Here are a few of the most common techniques for anticipating, forecasting, and assessing future events.
These methods are rational, empirical, and scientific. They are mostly refinements of the commonsense techniques that people use in everyday life. But they are completely different in character from arcane, other-worldly, supernatural practices such as crystal-ball gazing and astrology.
Brainstorming: The generation of new ideas by means of a small group assembled to think creatively about a topic. Group members are encouraged to build on each other’s ideas and withhold criticism. Brainstorming is useful in identifying possibilities, opportunities, and risks. Other idea-generating or problem-solving methods are also common, such as idea mapping, impact analysis, and the systematic identification of all possible variables.
Gaming: The simulation of a real-world situation by means of humans playing different roles. In war games, real soldiers may become actors in a mock battle, which helps them to understand what actual combat is like and helps generals to test out alternative strategies and tactics they may later use.
Historical Analysis: The use of historical events to anticipate the outcome of current developments. Often a current situation can be compared to one or more situations in history that seem to be similar. The U.S. invasion of Iraq in 2003 was compared by some commentators to the Vietnam War, with the implication that the Iraq War would also prove disastrous.
Modeling: The use of one thing (the model) in place of something else that is more difficult or impossible to experiment with. In addition to real-world models, such as miniature airplanes and houses, a set of mathematical equations can be used to represent a complex system. The model can then be put into a computer and used to simulate the behavior of the system under a variety of conditions. For example, a model of the U.S. economy might show the possible effects of a 10 percent increase in taxes.
Polling: Collecting people’s views on the future and other topics. Data may be collected through face-to-face conversation, telephone interviews, and questionnaires sent by electronic or ordinary mail. Delphi polling, popular among futurists, uses a carefully structured procedure to generate more-accurate forecasts.
Scanning: An ongoing effort to identify significant changes in the world beyond the organization or group doing the scanning. Typically, scanning is based on a systematic survey of current newspapers, magazines, Web sites, and other media for indications of changes likely to have future importance. Scanning focuses mainly on trends—changes that occur through time— rather than events, changes that occur very quickly and generally are less significant for understanding the future.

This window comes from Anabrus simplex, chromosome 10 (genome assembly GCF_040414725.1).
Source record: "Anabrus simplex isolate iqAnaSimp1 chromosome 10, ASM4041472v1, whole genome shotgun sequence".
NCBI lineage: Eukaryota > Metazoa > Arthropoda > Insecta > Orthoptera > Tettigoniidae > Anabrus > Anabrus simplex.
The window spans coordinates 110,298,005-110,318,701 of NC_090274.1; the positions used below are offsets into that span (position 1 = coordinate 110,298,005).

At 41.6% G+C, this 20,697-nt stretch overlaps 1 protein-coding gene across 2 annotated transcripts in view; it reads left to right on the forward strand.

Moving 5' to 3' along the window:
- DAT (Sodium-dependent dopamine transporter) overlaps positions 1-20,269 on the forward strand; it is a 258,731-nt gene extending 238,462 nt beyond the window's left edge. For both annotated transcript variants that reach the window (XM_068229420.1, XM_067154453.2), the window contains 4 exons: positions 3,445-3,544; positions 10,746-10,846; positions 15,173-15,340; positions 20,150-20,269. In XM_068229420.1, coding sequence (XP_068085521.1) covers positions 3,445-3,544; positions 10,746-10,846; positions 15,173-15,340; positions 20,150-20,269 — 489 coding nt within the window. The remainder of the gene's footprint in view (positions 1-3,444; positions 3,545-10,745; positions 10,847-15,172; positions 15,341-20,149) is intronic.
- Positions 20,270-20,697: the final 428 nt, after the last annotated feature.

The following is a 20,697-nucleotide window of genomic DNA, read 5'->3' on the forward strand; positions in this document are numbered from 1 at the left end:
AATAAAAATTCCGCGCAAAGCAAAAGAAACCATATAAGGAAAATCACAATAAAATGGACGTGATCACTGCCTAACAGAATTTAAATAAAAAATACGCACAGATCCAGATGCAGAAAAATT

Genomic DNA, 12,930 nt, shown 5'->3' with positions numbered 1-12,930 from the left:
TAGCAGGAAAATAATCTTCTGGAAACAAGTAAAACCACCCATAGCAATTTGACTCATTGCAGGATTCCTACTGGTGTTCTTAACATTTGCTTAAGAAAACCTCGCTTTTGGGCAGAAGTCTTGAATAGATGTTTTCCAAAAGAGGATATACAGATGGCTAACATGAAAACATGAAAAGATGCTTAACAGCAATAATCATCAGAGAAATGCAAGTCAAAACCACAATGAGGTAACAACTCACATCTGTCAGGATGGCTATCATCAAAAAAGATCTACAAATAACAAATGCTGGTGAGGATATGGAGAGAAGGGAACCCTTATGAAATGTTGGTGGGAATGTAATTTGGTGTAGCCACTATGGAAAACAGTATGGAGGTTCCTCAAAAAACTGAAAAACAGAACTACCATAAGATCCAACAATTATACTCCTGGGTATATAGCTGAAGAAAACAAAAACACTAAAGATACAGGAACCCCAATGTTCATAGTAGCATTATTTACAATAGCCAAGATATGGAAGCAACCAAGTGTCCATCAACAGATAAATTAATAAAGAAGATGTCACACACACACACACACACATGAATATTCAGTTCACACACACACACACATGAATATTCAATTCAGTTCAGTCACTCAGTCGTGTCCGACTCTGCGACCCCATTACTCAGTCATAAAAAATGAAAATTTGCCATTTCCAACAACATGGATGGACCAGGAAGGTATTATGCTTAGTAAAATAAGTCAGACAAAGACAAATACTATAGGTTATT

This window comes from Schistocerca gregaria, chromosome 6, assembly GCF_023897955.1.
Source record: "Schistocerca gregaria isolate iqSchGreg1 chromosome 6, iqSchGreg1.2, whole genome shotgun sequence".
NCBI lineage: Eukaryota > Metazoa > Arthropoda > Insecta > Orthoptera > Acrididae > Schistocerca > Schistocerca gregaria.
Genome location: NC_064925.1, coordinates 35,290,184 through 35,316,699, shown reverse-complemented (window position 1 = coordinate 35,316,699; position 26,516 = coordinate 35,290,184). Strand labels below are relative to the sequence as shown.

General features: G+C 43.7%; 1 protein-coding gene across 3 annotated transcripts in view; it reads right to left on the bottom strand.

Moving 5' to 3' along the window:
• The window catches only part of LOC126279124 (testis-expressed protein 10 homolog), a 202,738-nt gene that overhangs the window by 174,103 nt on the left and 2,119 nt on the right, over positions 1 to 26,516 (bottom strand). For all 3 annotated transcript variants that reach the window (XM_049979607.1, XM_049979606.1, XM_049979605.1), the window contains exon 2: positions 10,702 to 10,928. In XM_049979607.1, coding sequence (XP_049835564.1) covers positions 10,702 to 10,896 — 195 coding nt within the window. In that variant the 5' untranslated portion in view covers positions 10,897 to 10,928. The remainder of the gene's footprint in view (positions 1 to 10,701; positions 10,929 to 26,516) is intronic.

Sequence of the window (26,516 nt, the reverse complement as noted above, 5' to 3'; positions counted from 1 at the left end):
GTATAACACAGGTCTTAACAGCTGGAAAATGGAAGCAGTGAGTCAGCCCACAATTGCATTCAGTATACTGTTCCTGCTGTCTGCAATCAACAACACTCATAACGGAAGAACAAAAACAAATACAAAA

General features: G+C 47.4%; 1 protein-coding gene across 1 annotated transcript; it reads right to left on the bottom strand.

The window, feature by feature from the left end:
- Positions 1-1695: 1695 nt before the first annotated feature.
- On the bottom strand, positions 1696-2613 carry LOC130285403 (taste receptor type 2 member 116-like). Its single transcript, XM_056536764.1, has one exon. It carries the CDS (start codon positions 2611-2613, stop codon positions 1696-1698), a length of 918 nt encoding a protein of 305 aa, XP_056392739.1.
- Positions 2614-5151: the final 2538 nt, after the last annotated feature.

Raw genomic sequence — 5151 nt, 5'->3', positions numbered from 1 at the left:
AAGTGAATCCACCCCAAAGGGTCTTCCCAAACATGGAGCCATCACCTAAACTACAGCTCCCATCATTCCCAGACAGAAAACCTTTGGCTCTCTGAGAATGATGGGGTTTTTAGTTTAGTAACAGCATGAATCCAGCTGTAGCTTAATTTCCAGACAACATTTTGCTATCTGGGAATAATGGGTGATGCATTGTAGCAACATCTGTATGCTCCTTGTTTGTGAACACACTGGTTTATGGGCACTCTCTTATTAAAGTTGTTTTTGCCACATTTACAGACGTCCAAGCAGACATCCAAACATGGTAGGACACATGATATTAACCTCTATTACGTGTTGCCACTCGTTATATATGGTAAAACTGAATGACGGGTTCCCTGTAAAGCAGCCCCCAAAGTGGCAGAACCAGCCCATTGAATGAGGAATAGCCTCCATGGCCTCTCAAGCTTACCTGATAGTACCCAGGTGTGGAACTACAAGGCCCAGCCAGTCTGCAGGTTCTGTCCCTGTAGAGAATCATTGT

Scenarios: The future development of a trend, a strategy, or a wild-card event may be described in story or outline form. Typically, several scenarios will be developed so that decision makers are aware that future events may invalidate whatever scenario they use for planning purposes.
Trend Analysis: The examination of a trend to identify its nature, causes, speed of development, and potential impacts. Careful analysis may be needed because a trend can have many different impacts on different aspects of human life, and many of these may not be apparent at first. Longer life spans, for example, increase the number of people for whom resources must be provided but also increase the number of people who can contribute to the economy and society through paid and unpaid labor.
Trend Monitoring: Trends viewed as particularly important may be carefully monitored—watched and reported regularly to key decision makers. For example, a rapidly rising unemployment rate or the appearance of a deadly new disease may have significant impacts on many different organizations and communities.
Trend Projection: When numerical data are available, a trend can be plotted on graph paper to show changes through time. If desired, the trend line can then be extended or "projected" into the future on the basis of the recent rate of change. Such a projection shows where the trend should be at some point in the future assuming there is no shift in the rate of change. Example: A population with a steady 2 percent rate of annual growth will double in about thirty-five years.
Visioning: The systematic creation of visions of a desirable future for an organization or an individual. Typically, this procedure starts with a review of past events and the current situation, moves on to envision desirable futures, and concludes with the identification of specific ways to move toward the desired future. A visioning procedure often prepares the way for more-formal goal setting and planning.